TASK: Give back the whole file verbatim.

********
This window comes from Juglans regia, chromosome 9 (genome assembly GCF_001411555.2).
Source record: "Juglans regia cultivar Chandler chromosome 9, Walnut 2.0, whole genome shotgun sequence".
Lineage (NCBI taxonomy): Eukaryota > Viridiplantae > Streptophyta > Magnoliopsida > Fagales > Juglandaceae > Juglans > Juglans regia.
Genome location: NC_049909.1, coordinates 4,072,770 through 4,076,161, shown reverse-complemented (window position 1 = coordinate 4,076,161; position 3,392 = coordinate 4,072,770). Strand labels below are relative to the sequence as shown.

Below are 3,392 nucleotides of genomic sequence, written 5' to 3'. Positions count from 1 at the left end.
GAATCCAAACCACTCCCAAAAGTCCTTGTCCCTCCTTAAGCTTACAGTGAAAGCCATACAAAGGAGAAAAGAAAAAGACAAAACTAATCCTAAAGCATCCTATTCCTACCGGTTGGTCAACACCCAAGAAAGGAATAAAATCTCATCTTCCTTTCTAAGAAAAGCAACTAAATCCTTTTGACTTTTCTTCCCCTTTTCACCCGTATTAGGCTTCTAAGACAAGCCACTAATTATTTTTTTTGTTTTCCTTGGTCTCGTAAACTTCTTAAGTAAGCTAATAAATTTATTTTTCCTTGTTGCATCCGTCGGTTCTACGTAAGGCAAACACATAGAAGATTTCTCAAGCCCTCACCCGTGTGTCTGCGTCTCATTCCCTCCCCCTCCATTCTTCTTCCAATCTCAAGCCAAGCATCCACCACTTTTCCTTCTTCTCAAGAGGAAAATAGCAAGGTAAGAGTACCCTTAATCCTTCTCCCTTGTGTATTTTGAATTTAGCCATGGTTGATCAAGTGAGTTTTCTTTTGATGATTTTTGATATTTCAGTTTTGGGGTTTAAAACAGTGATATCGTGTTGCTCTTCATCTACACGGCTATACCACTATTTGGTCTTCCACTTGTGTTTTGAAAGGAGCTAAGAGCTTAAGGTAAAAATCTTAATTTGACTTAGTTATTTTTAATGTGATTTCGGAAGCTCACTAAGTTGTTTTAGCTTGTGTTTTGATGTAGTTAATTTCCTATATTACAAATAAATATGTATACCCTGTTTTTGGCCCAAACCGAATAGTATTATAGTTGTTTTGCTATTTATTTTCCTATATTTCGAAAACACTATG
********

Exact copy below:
This window comes from Juglans regia, chromosome 9 (genome assembly GCF_001411555.2).
Source record: "Juglans regia cultivar Chandler chromosome 9, Walnut 2.0, whole genome shotgun sequence".
Lineage (NCBI taxonomy): Eukaryota > Viridiplantae > Streptophyta > Magnoliopsida > Fagales > Juglandaceae > Juglans > Juglans regia.
Genome location: NC_049909.1, coordinates 4,072,770 through 4,076,161, shown reverse-complemented (window position 1 = coordinate 4,076,161; position 3,392 = coordinate 4,072,770). Strand labels below are relative to the sequence as shown.

Below are 3,392 nucleotides of genomic sequence, written 5' to 3'. Positions count from 1 at the left end.
GAATCCAAACCACTCCCAAAAGTCCTTGTCCCTCCTTAAGCTTACAGTGAAAGCCATACAAAGGAGAAAAGAAAAAGACAAAACTAATCCTAAAGCATCCTATTCCTACCGGTTGGTCAACACCCAAGAAAGGAATAAAATCTCATCTTCCTTTCTAAGAAAAGCAACTAAATCCTTTTGACTTTTCTTCCCCTTTTCACCCGTATTAGGCTTCTAAGACAAGCCACTAATTATTTTTTTTGTTTTCCTTGGTCTCGTAAACTTCTTAAGTAAGCTAATAAATTTATTTTTCCTTGTTGCATCCGTCGGTTCTACGTAAGGCAAACACATAGAAGATTTCTCAAGCCCTCACCCGTGTGTCTGCGTCTCATTCCCTCCCCCTCCATTCTTCTTCCAATCTCAAGCCAAGCATCCACCACTTTTCCTTCTTCTCAAGAGGAAAATAGCAAGGTAAGAGTACCCTTAATCCTTCTCCCTTGTGTATTTTGAATTTAGCCATGGTTGATCAAGTGAGTTTTCTTTTGATGATTTTTGATATTTCAGTTTTGGGGTTTAAAACAGTGATATCGTGTTGCTCTTCATCTACACGGCTATACCACTATTTGGTCTTCCACTTGTGTTTTGAAAGGAGCTAAGAGCTTAAGGTAAAAATCTTAATTTGACTTAGTTATTTTTAATGTGATTTCGGAAGCTCACTAAGTTGTTTTAGCTTGTGTTTTGATGTAGTTAATTTCCTATATTACAAATAAATATGTATACCCTGTTTTTGGCCCAAACCGAATAGTATTATAGTTGTTTTGCTATTTATTTTCCTATATTTCGAAAACACTATG